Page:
Is My Teen Normal?
I just read about the life of Jesus. As a teen, He was uncannily good. His older brothers teased, bullied and attempted to intimidate Him. His childhood friends, and no doubt some adults in the neighborhood considered Him odd. The Rabbis were offended by Him because He refused to follow their ceremonies, and He would point them back to the scriptures. These rabbis would seek out His parents and tell them of His insubordination. The parents felt obligated to reprimand Jesus. He became kinder the more ornery people were towards Him.
Mary knew her son was different. In spite of being told that Jesus was going to be unique, she seemed to yearn for Him to be, normal, like His peers.
Here is the problem. When did ordinary, and popular became parenting goals? On top of everything else parents are responsible for, producing the low lying fruit of normalness in teens has rocketed to the top of the parents to do list.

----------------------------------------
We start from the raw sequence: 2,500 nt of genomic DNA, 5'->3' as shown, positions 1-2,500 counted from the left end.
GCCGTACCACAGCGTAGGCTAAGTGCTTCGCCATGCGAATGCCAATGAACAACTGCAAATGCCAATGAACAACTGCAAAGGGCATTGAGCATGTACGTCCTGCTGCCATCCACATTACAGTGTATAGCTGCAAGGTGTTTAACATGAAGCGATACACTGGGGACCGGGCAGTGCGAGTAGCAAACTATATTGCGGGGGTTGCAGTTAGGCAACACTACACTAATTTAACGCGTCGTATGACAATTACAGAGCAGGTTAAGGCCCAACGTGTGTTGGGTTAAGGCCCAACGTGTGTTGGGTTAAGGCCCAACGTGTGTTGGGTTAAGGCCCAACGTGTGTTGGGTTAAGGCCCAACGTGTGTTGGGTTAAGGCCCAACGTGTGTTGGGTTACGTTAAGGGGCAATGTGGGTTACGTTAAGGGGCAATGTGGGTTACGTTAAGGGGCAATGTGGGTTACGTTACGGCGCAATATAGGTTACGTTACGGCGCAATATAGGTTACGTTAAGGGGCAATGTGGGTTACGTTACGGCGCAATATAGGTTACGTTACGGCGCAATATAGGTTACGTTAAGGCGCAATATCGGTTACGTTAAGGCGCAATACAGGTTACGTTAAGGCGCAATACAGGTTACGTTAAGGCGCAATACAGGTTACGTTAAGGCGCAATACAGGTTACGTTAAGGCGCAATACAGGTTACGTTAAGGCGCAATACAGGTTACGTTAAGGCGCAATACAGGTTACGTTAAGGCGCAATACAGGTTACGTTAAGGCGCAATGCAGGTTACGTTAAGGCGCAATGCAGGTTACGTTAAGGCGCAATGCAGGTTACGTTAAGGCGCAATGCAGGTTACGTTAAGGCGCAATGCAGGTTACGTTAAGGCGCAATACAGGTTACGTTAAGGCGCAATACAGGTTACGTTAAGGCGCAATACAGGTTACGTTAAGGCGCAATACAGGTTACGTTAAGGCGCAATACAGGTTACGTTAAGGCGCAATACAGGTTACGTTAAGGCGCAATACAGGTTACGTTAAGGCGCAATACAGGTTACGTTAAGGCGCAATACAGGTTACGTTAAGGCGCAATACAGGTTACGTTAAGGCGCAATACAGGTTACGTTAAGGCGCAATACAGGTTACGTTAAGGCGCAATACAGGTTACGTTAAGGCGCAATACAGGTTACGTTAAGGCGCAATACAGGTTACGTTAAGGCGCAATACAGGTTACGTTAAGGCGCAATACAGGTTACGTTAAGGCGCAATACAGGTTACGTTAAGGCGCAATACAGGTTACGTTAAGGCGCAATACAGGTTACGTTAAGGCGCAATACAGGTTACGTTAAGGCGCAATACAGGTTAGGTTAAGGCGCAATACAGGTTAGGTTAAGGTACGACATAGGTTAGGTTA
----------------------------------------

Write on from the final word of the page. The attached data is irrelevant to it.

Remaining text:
Too many parents are overwhelmed with attempting to make every stage of their child’s life a “normal and happy” stage of development. What if Mary focused on making Jesus “like everybody else.” What if she would have said, “go outside and find some trouble to get into?”
Being different isn’t bad.
I know many teens who are pushed to do what their peers are doing. They are miserable because they don’t fit in with the “popular” group, or they have a unique physical feature, or they may be too smart, not smart enough, too loud, or to quiet. The list is endless, and almost every child is scarred trying to reach the low level of being “normal.”
There was a television show called, The Twilight Zone, two teens were exchanging places. One teen was leaving earth to go to a different planet, the other teen was leaving that planet to come to earth. Each of them had been teased and taunted by others. The teen who was coming to earth looked like an earthling. The other teen looked like the inhabitants of the other world. Each thought the other was beautiful, and couldn’t understand why they were being teased.
If your teen is unique, do your best to accept their uniqueness, and make it a strength. Encourage them to enjoy their uniqueness, because we are all unique in one way or another.
Share your heroic story of acceptance with us, and make this a great day!!